Courtney Howard is a LAFCA, OFCS and AWFJ member, as well as a Rotten Tomatometer-approved film critic. Her work has been published on Variety, She Knows and Awards Circuit.
Courtney Howard // Film Critic
Since 1995, I, an almost forty-year-old woman, have been in back to back monogamous relationships. I’ve had exactly two boyfriends – the second one being the one I married. This isn’t meant to sound like a humblebrag, but rather a statement that I don’t know very much about how to be single. In this modern era of swiping right or left, the dating scene has transformed dramatically. Texting is now the norm. Social media is now in the mix. The quest to find someone special to spend your life with, however, remains the constant. Based on Liz Tuccillo’s novel of the same name, director Christian Ditter paints a pretty but hollow, hetero-normative and infuriating portrait of singledom with HOW TO BE SINGLE.
This is the story of four gals in New York City and their wacky dating misadventures. Well, sorta. Adapting screenwriters Abby Kohn, Marc Silverstein and Dana Fox don’t bother to connect the dots quite well. Paralegal Alice (Dakota Johnson) has moved to the city hoping to find herself after going “on a break” from college sweetheart Josh (Nicholas Braun). Trouble is he moves on before she does. Whaaaaaaaaaaat?!?! She becomes fast besties with co-worker Robin (Rebel Wilson, repeating her usual shtick), who acts as a dominant, over-confident and sexualized Mr. Miyagi to Alice’s sheltered Daniel-san, teaching her pupil how to score free drinks, hook up, cure hangovers and tackle the “walk of shame” with poise and power. Alice’s sister Meg (Leslie Mann) has it rough too. She’s always put her OB/GYN career first, but now wants a behbeh (after spending two minutes with her patient’s trick baby). With no man in sight, she opts for in vitro. Of course that’s when she meets someone. And finally, there’s gorgeous sad-sack Lucy (Alison Brie), who creates formulas for dating apps, but can’t use those same analytics to find a man for herself. If only bar owner Tim (Anders Holm), who makes puppy dog eyes at her from the moment they meet, could help her out.
These characters’ triumphs and travails are so uninteresting, it’s excruciating. There are hardly any attempts at real humor, let alone authentic relationships. From Robin foisting herself upon Alice, to Meg’s relationship with pushy Ken (Jake Lacy), to Alice’s romances with paramours David and Josh, everything is forced, so we never see nor feel the impact of their relationship developments. Despite the reminders, it even becomes a challenge to remember their names. It’s clear the filmmakers were keen on creating buzzwords and cutesy linguistics (like “dicksand” and “drink numbers”) to add to our cultural zeitgeist. It works overtime to be relevant and resonant, but forgets to be genuine. The ya-ya sisterhood empowerment sequence set in the back of the cab feels incredibly phony, functioning as generic romcom device more than anything. Meg’s late-blooming motherhood quest made me stabby. Lucy could’ve been integrated better. Robin is full of conflicting ideologies, loving being alone but then hating being ditched by her bestie when she’s with a guy. Alice reading Cheryl Strayed and Sylvia Plath does not an independent woman make, but thanks, white privilege.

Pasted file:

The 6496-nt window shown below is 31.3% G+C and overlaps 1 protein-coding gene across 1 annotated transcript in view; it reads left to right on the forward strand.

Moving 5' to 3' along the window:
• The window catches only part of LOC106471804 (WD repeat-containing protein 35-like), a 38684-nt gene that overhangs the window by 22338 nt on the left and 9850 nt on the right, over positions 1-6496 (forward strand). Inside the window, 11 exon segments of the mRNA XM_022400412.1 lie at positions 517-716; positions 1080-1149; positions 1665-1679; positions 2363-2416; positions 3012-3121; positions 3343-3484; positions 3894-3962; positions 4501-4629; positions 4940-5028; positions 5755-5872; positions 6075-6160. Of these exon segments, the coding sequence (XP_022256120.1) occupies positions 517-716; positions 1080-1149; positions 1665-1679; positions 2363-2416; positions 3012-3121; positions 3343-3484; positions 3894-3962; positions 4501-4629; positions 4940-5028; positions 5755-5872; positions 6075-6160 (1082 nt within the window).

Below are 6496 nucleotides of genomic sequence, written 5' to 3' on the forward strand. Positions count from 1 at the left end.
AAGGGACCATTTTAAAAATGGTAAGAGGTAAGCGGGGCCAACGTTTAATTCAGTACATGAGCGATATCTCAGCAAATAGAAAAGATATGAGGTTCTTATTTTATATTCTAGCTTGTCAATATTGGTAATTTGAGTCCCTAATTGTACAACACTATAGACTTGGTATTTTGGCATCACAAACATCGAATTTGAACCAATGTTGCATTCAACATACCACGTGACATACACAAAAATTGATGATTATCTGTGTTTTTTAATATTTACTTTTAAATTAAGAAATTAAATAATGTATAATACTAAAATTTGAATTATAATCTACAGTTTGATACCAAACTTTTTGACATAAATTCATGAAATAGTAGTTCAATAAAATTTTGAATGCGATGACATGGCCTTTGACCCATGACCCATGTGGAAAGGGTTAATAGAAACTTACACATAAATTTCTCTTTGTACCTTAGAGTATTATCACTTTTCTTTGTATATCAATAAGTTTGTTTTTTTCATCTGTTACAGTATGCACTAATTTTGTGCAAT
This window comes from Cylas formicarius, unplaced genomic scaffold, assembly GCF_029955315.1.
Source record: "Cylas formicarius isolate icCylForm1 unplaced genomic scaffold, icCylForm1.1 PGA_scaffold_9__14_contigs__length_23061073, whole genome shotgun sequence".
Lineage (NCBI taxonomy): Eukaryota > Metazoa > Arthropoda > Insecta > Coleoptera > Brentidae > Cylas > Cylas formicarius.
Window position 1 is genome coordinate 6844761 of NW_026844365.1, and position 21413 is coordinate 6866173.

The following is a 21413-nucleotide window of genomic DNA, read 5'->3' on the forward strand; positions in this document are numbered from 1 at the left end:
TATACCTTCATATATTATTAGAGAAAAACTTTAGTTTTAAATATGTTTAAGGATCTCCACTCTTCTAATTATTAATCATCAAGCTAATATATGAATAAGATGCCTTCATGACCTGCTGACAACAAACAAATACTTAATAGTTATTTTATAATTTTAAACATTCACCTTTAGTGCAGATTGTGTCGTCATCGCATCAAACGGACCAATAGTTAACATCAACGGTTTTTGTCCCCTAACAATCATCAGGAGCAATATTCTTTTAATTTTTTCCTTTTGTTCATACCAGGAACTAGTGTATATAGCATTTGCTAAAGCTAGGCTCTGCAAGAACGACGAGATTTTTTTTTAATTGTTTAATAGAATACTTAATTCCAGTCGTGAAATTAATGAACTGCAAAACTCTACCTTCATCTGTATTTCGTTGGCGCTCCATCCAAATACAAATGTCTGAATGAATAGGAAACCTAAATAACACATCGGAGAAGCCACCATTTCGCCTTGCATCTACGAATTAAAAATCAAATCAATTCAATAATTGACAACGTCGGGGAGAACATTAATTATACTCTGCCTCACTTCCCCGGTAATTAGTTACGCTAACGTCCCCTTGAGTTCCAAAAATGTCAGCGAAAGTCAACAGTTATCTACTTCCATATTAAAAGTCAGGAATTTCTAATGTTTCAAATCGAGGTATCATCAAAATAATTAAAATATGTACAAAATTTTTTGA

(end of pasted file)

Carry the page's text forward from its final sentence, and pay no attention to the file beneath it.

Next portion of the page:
In the age of diversity, it’s shocking this film is straight and white. Not only are there no homosexuals, there’s hardly anyone who isn’t white. Until single dad David (Damon Wayans Jr.) shows up in the end of the second act, the film is thoroughly Caucasian. While it’s mind-boggling why the screenwriters are introducing more characters when they can’t figure out how to properly fuse the existing ones together, Wayans Jr. at least adds some heart. It’s also a relief when Jason Mantzoukas, playing a children’s bookshop owner, appears, as he breathes a little comedic life into these dull proceedings.
If I don’t know anything about how to be single, I sure as heck wouldn’t let this movie teach me. People may be quick to label this “cute” and “harmless.” Don’t let the veneer fool you – this is filled with harmful sentiment. The filmmakers may have captured the romantic lure of a booming metropolis, but there’s nothing romantic about their vision of sex in the city.
HOW TO BE SINGLE opens on February 12.